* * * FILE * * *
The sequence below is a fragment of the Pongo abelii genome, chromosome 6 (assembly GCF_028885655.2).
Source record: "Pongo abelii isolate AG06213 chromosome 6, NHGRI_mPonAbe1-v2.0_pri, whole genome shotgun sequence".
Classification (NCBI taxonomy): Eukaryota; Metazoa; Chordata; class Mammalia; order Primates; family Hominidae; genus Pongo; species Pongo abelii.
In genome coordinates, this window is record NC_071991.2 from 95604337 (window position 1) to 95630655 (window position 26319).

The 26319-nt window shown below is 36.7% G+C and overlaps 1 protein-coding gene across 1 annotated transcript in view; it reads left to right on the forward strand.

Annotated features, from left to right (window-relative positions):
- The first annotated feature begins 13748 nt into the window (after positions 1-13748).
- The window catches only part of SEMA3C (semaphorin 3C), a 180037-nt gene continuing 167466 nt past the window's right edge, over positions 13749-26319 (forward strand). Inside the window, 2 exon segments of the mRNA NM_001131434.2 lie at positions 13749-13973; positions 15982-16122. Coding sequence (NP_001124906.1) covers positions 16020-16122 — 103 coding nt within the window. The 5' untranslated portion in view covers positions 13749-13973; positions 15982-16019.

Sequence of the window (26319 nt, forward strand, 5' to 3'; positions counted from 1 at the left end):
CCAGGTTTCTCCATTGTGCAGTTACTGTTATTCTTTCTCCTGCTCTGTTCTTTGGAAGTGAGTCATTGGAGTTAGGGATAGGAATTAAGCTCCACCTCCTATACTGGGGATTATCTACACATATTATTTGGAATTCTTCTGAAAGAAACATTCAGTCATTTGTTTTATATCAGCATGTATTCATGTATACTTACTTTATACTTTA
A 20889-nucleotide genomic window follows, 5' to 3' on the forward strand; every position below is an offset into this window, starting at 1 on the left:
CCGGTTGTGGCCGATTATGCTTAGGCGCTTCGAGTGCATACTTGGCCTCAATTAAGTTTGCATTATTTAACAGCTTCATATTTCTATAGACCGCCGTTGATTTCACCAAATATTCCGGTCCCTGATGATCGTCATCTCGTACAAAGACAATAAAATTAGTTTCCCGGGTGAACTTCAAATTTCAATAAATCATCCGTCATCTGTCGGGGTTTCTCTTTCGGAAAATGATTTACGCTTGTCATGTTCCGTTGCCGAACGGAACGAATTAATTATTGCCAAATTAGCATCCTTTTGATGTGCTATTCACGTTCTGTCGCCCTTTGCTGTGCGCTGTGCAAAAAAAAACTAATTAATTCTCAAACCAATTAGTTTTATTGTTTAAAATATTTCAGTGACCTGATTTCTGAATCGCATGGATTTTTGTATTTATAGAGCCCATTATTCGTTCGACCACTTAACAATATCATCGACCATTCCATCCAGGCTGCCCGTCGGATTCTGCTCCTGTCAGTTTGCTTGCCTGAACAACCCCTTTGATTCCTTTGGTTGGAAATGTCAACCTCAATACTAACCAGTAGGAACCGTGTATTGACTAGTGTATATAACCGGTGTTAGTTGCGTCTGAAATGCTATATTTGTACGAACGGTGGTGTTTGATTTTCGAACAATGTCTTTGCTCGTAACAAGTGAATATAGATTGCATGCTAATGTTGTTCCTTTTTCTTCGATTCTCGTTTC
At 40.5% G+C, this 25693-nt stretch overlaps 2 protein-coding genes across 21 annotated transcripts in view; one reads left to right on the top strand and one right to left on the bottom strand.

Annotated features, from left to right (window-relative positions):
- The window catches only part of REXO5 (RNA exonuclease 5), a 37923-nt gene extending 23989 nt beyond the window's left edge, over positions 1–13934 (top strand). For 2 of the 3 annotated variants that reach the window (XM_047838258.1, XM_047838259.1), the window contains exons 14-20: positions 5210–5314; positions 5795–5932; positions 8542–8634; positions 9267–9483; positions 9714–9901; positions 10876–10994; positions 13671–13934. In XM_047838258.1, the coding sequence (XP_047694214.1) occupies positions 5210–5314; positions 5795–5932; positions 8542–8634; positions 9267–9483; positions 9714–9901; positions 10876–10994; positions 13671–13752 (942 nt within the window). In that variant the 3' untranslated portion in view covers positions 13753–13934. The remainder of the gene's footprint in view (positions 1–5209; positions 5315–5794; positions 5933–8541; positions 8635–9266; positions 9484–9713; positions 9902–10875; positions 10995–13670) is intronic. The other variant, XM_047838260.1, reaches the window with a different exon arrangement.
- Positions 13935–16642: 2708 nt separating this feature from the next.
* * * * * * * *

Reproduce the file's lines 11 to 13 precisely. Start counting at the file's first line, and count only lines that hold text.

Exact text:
A 20889-nucleotide genomic window follows, 5' to 3' on the forward strand; every position below is an offset into this window, starting at 1 on the left:
CCGGTTGTGGCCGATTATGCTTAGGCGCTTCGAGTGCATACTTGGCCTCAATTAAGTTTGCATTATTTAACAGCTTCATATTTCTATAGACCGCCGTTGATTTCACCAAATATTCCGGTCCCTGATGATCGTCATCTCGTACAAAGACAATAAAATTAGTTTCCCGGGTGAACTTCAAATTTCAATAAATCATCCGTCATCTGTCGGGGTTTCTCTTTCGGAAAATGATTTACGCTTGTCATGTTCCGTTGCCGAACGGAACGAATTAATTATTGCCAAATTAGCATCCTTTTGATGTGCTATTCACGTTCTGTCGCCCTTTGCTGTGCGCTGTGCAAAAAAAAACTAATTAATTCTCAAACCAATTAGTTTTATTGTTTAAAATATTTCAGTGACCTGATTTCTGAATCGCATGGATTTTTGTATTTATAGAGCCCATTATTCGTTCGACCACTTAACAATATCATCGACCATTCCATCCAGGCTGCCCGTCGGATTCTGCTCCTGTCAGTTTGCTTGCCTGAACAACCCCTTTGATTCCTTTGGTTGGAAATGTCAACCTCAATACTAACCAGTAGGAACCGTGTATTGACTAGTGTATATAACCGGTGTTAGTTGCGTCTGAAATGCTATATTTGTACGAACGGTGGTGTTTGATTTTCGAACAATGTCTTTGCTCGTAACAAGTGAATATAGATTGCATGCTAATGTTGTTCCTTTTTCTTCGATTCTCGTTTC
At 40.5% G+C, this 25693-nt stretch overlaps 2 protein-coding genes across 21 annotated transcripts in view; one reads left to right on the top strand and one right to left on the bottom strand.